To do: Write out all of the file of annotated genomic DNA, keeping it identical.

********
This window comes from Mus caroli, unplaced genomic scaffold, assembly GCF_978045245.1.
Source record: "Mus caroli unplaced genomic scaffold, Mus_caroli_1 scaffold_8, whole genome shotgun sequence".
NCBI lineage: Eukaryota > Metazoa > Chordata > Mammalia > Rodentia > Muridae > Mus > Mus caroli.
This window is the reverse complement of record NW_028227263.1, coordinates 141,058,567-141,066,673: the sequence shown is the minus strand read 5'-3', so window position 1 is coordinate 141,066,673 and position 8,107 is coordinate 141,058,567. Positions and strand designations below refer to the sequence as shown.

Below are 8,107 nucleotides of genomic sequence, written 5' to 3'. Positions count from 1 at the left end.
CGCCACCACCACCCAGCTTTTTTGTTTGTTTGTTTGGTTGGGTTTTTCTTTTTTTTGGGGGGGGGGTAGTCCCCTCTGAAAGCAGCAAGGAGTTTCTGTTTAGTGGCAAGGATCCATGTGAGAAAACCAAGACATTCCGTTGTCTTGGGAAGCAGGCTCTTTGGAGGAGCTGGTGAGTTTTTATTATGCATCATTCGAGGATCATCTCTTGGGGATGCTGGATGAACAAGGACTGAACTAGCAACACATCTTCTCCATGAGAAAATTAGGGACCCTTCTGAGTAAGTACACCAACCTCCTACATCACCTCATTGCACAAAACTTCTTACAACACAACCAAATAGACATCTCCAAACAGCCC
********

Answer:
This window comes from Mus caroli, unplaced genomic scaffold, assembly GCF_978045245.1.
Source record: "Mus caroli unplaced genomic scaffold, Mus_caroli_1 scaffold_8, whole genome shotgun sequence".
NCBI lineage: Eukaryota > Metazoa > Chordata > Mammalia > Rodentia > Muridae > Mus > Mus caroli.
This window is the reverse complement of record NW_028227263.1, coordinates 141,058,567-141,066,673: the sequence shown is the minus strand read 5'-3', so window position 1 is coordinate 141,066,673 and position 8,107 is coordinate 141,058,567. Positions and strand designations below refer to the sequence as shown.

Below are 8,107 nucleotides of genomic sequence, written 5' to 3'. Positions count from 1 at the left end.
CGCCACCACCACCCAGCTTTTTTGTTTGTTTGTTTGGTTGGGTTTTTCTTTTTTTTGGGGGGGGGGTAGTCCCCTCTGAAAGCAGCAAGGAGTTTCTGTTTAGTGGCAAGGATCCATGTGAGAAAACCAAGACATTCCGTTGTCTTGGGAAGCAGGCTCTTTGGAGGAGCTGGTGAGTTTTTATTATGCATCATTCGAGGATCATCTCTTGGGGATGCTGGATGAACAAGGACTGAACTAGCAACACATCTTCTCCATGAGAAAATTAGGGACCCTTCTGAGTAAGTACACCAACCTCCTACATCACCTCATTGCACAAAACTTCTTACAACACAACCAAATAGACATCTCCAAACAGCCC